Harewood park to receive recreation facility upgrades
A revitalization project that will give Harewood residents a new recreational destination will also see the community lose part of its agricultural heritage.
In 2010, the city hosted an improvement planning process for Harewood Centennial Park in an effort to improve the tennis, lacrosse and basketball facilities and determine what the community desired to draw more people to the location. The public responded by requesting an expanded playground and water park, improving the trails system lighting, and washrooms, and installing some public art.
While all of those requests will bet met over the next several months at a cost of about $600,000 – some existing facilities won't receive renovations until 2015 – the plan also requires the demolition of the historical Dickinson Barn, an aging south end building that symbolizes the community's agricultural roots.
Built in 1910, the barn originally served as one of the area's largest dairy farms, supplying Harewood residents with milk, butter and cheese. It was denied heritage status a few years ago because of its state of disrepair.
Preparations began earlier this week to tear the barn down, which will provide another six useable acres slated for a playground, improved access to the park from Howard Street and a drop-off area.
Jeff Ritchie, Nanaimo's senior manager for parks and civic facilities, said the focus of the upgrades will remain on the park's recreational needs, but a nod will be given to the past as part of the project.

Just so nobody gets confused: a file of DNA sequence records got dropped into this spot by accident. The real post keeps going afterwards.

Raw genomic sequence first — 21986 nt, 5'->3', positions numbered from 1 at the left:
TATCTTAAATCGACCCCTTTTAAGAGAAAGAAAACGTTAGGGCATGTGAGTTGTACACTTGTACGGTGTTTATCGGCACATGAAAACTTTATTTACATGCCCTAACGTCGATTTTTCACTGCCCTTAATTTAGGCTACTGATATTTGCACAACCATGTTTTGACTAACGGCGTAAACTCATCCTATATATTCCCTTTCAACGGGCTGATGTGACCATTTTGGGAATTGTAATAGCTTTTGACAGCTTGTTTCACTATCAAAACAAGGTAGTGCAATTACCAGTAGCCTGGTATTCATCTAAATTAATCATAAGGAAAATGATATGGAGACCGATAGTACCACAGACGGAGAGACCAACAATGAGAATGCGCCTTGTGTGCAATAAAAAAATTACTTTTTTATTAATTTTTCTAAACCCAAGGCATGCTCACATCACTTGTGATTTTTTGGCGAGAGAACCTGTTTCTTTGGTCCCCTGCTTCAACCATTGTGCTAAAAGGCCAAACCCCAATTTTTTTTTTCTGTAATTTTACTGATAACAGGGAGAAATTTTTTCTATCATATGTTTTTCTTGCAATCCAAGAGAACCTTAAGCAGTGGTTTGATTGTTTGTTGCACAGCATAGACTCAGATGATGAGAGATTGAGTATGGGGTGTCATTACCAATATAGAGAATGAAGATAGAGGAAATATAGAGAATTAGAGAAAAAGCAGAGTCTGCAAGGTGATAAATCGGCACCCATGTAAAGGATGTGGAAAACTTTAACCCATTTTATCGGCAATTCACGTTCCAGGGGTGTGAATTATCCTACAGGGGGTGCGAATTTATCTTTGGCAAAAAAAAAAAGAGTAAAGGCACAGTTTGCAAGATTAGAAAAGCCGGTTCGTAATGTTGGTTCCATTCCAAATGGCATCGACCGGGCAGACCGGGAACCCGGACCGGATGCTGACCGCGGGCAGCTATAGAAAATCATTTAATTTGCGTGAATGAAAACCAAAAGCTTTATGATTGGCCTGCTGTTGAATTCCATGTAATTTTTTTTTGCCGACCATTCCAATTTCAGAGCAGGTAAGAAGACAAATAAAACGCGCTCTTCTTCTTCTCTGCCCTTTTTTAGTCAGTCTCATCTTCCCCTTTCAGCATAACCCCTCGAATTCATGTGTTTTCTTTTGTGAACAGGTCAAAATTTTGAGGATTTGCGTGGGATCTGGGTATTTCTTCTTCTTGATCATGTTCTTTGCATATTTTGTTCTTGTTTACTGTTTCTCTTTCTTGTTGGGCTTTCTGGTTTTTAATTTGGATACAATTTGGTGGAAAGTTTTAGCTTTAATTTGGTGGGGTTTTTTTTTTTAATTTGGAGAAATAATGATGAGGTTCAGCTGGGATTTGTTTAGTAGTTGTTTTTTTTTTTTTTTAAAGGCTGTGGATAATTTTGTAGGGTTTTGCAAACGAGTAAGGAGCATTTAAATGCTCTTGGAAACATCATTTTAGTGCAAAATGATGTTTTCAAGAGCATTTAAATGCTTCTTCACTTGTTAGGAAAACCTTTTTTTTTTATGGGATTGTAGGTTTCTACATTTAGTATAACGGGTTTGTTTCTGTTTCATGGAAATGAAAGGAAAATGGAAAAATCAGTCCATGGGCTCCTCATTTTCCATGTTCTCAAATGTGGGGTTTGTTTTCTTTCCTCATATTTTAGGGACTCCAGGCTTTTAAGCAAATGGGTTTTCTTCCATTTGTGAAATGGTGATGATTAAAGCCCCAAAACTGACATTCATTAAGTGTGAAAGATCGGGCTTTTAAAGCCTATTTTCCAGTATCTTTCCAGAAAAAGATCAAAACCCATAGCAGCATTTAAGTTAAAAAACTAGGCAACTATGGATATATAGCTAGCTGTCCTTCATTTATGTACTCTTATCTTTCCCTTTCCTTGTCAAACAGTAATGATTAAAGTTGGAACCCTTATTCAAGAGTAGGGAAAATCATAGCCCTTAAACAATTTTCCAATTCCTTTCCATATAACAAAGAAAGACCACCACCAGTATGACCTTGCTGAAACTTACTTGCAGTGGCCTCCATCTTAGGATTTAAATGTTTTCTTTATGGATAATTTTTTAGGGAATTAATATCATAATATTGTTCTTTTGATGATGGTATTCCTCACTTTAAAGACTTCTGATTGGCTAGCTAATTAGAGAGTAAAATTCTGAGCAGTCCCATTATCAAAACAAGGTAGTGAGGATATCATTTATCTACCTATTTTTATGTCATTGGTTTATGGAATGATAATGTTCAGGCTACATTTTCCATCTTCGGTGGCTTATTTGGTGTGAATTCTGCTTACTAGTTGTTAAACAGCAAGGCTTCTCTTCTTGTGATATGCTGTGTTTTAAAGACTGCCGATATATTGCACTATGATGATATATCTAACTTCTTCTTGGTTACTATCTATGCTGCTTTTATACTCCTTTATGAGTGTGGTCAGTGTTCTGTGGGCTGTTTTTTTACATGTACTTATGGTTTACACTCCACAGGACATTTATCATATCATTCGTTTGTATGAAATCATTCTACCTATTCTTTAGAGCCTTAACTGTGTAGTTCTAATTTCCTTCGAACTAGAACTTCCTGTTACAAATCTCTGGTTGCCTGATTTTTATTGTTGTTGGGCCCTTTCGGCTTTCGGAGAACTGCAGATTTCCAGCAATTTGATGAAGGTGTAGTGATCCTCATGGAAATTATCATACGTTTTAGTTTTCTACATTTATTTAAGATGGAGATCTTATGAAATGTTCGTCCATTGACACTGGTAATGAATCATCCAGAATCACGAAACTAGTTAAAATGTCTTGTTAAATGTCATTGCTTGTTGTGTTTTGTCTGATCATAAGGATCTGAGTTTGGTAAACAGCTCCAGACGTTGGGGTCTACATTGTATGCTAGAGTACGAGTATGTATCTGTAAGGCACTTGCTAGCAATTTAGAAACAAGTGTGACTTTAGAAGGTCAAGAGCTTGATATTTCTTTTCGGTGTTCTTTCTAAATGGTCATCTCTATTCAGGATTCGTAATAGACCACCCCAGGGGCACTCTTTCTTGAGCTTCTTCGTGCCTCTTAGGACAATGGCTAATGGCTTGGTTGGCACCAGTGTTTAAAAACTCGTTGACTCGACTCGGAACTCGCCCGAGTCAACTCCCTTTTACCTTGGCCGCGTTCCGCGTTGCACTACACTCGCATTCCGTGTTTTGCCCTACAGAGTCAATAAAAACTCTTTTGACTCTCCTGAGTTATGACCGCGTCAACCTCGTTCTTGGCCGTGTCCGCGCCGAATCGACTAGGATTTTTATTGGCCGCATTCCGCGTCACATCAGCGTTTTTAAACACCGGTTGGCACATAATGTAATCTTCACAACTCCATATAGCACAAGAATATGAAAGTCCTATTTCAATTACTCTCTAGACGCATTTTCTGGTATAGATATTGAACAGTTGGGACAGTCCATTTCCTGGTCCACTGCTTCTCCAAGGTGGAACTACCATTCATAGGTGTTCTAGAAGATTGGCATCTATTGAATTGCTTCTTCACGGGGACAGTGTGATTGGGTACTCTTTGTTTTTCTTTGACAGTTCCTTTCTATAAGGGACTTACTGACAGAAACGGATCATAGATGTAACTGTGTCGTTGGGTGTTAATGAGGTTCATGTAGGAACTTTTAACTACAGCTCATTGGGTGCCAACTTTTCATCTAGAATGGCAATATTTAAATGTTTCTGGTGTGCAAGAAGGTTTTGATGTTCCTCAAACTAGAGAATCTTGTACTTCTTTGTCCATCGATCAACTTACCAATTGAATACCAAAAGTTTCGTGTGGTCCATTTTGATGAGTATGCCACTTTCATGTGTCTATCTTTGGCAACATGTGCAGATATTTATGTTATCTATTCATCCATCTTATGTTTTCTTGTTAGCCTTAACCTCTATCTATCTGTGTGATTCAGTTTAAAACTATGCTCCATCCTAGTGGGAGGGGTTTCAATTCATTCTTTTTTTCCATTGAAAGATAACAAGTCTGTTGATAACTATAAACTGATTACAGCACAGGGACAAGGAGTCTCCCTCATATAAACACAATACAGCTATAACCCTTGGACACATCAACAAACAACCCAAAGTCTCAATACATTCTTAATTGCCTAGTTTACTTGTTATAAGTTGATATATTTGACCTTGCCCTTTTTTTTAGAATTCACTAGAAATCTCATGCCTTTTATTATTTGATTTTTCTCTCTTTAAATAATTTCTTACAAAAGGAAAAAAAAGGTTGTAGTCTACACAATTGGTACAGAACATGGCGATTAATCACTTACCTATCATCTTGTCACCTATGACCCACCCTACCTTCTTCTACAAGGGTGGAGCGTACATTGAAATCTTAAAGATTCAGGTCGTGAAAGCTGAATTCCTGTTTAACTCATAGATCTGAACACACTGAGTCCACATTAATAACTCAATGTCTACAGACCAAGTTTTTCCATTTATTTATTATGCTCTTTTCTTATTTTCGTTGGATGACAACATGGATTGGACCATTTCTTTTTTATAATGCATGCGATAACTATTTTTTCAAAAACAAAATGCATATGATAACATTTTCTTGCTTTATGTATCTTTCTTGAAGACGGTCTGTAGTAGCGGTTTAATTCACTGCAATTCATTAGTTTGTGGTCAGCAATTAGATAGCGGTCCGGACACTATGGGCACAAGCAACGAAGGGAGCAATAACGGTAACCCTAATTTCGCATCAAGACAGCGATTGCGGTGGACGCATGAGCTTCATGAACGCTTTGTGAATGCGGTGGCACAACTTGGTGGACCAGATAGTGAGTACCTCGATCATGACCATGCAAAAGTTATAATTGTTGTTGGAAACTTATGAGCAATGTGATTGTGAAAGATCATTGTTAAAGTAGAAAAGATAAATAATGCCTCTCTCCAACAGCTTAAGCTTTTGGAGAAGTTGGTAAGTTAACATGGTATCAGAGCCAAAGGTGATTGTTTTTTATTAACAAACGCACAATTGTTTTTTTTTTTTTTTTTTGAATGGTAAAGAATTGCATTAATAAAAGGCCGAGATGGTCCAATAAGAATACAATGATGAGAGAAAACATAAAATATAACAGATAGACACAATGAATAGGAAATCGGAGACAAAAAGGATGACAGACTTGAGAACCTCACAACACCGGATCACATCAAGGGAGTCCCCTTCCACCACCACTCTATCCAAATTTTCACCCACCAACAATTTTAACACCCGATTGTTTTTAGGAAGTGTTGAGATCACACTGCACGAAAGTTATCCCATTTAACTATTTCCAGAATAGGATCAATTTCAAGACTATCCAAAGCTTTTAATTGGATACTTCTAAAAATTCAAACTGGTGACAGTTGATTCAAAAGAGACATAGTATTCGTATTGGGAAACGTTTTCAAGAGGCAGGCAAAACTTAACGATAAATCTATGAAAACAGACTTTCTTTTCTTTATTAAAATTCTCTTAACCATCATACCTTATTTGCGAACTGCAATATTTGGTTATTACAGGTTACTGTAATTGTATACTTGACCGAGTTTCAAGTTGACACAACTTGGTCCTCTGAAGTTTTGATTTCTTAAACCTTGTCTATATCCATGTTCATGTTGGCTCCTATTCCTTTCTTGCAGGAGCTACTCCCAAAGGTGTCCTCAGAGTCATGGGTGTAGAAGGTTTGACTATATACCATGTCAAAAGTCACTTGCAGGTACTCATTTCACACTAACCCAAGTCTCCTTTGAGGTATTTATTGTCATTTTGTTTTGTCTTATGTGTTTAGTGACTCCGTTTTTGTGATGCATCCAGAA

"We recognize the historical aspect of the barn but it's been used as the city's works yard for storage for the last 40 years," said Ritchie. "It's not really even safe anymore. There will be a new trail system through there with interpretive signage to recognize some of that history, we're not casting it aside. We appreciate the historical significance but the structure is way past its time."
Christine Meutzner, manager at the Nanaimo Community Archives, said it's unfortunate the barn has to be destroyed, but it opens up an opportunity to educate people on the community once known as Five Acres.
"I'm sorry to see it go because I do feel it is part of the community's agricultural heritage, but it doesn't look like parks and rec has been able to find a way to incorporate the barn into the new park plan," she said. "I'm hoping they take the opportunity to do some really first-class heritage interpretation."
Meutzner said the archives has recently received some photographs of the original farmstead that she hopes will be used as part of the interpretative signage.
The first phase of the project is expected to be complete later this year, with crews working around times of heavy usage for the existing facilities like the playground, tennis and basketball courts, all of which will be resurfaced and possibly relocated to fit in the general plan.
As money becomes available in future budgets, 2014 will likely see the creation of a community gathering place and a youth park that could include features like a skate park or mountain bike park.
In 2015, the plan calls for the addition of a multi-purpose covered court and a new lacrosse/multi-sport box, the development of a fitness trail and outdoor exercise area, and the reconfiguration of Sherry Fields.